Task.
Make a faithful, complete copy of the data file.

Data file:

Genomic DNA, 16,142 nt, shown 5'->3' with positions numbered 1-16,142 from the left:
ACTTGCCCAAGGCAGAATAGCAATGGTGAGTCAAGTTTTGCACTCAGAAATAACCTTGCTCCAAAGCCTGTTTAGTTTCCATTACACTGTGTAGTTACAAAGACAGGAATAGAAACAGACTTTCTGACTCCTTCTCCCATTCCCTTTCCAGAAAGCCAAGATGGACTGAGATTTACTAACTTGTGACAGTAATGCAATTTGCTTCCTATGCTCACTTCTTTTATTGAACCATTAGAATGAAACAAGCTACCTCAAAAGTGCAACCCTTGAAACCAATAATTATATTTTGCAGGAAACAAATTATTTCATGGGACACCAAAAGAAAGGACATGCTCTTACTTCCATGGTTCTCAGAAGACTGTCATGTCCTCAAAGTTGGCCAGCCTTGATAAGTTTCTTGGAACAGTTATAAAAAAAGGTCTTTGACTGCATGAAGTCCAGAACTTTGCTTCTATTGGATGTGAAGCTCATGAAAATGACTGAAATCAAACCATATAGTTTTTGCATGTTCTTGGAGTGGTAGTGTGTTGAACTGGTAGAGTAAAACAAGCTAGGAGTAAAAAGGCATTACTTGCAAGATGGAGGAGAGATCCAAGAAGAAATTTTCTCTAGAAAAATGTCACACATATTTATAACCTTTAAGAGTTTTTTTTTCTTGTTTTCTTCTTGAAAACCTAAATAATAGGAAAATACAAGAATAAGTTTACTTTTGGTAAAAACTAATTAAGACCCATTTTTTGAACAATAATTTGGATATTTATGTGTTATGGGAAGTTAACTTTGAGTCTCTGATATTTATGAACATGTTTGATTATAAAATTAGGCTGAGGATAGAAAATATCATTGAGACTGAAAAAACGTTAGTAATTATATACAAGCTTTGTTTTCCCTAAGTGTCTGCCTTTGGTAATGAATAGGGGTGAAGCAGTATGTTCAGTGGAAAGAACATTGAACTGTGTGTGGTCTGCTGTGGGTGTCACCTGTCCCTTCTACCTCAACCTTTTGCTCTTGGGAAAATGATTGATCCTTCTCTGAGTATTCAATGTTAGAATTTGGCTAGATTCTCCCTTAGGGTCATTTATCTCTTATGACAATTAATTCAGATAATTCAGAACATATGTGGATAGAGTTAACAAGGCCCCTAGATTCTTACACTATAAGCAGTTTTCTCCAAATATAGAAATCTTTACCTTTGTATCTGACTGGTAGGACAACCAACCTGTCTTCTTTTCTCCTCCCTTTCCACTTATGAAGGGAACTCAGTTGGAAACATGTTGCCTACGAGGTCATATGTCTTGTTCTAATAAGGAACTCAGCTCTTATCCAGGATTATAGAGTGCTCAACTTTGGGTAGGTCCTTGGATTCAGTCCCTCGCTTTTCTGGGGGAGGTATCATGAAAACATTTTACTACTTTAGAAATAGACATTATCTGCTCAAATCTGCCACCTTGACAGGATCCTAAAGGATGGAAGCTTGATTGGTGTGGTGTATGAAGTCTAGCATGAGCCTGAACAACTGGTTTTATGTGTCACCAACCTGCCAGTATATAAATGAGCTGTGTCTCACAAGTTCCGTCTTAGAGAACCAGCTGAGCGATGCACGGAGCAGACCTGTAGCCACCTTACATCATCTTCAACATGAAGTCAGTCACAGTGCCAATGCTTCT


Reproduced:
Genomic DNA, 16,142 nt, shown 5'->3' with positions numbered 1-16,142 from the left:
ACTTGCCCAAGGCAGAATAGCAATGGTGAGTCAAGTTTTGCACTCAGAAATAACCTTGCTCCAAAGCCTGTTTAGTTTCCATTACACTGTGTAGTTACAAAGACAGGAATAGAAACAGACTTTCTGACTCCTTCTCCCATTCCCTTTCCAGAAAGCCAAGATGGACTGAGATTTACTAACTTGTGACAGTAATGCAATTTGCTTCCTATGCTCACTTCTTTTATTGAACCATTAGAATGAAACAAGCTACCTCAAAAGTGCAACCCTTGAAACCAATAATTATATTTTGCAGGAAACAAATTATTTCATGGGACACCAAAAGAAAGGACATGCTCTTACTTCCATGGTTCTCAGAAGACTGTCATGTCCTCAAAGTTGGCCAGCCTTGATAAGTTTCTTGGAACAGTTATAAAAAAAGGTCTTTGACTGCATGAAGTCCAGAACTTTGCTTCTATTGGATGTGAAGCTCATGAAAATGACTGAAATCAAACCATATAGTTTTTGCATGTTCTTGGAGTGGTAGTGTGTTGAACTGGTAGAGTAAAACAAGCTAGGAGTAAAAAGGCATTACTTGCAAGATGGAGGAGAGATCCAAGAAGAAATTTTCTCTAGAAAAATGTCACACATATTTATAACCTTTAAGAGTTTTTTTTTCTTGTTTTCTTCTTGAAAACCTAAATAATAGGAAAATACAAGAATAAGTTTACTTTTGGTAAAAACTAATTAAGACCCATTTTTTGAACAATAATTTGGATATTTATGTGTTATGGGAAGTTAACTTTGAGTCTCTGATATTTATGAACATGTTTGATTATAAAATTAGGCTGAGGATAGAAAATATCATTGAGACTGAAAAAACGTTAGTAATTATATACAAGCTTTGTTTTCCCTAAGTGTCTGCCTTTGGTAATGAATAGGGGTGAAGCAGTATGTTCAGTGGAAAGAACATTGAACTGTGTGTGGTCTGCTGTGGGTGTCACCTGTCCCTTCTACCTCAACCTTTTGCTCTTGGGAAAATGATTGATCCTTCTCTGAGTATTCAATGTTAGAATTTGGCTAGATTCTCCCTTAGGGTCATTTATCTCTTATGACAATTAATTCAGATAATTCAGAACATATGTGGATAGAGTTAACAAGGCCCCTAGATTCTTACACTATAAGCAGTTTTCTCCAAATATAGAAATCTTTACCTTTGTATCTGACTGGTAGGACAACCAACCTGTCTTCTTTTCTCCTCCCTTTCCACTTATGAAGGGAACTCAGTTGGAAACATGTTGCCTACGAGGTCATATGTCTTGTTCTAATAAGGAACTCAGCTCTTATCCAGGATTATAGAGTGCTCAACTTTGGGTAGGTCCTTGGATTCAGTCCCTCGCTTTTCTGGGGGAGGTATCATGAAAACATTTTACTACTTTAGAAATAGACATTATCTGCTCAAATCTGCCACCTTGACAGGATCCTAAAGGATGGAAGCTTGATTGGTGTGGTGTATGAAGTCTAGCATGAGCCTGAACAACTGGTTTTATGTGTCACCAACCTGCCAGTATATAAATGAGCTGTGTCTCACAAGTTCCGTCTTAGAGAACCAGCTGAGCGATGCACGGAGCAGACCTGTAGCCACCTTACATCATCTTCAACATGAAGTCAGTCACAGTGCCAATGCTTCT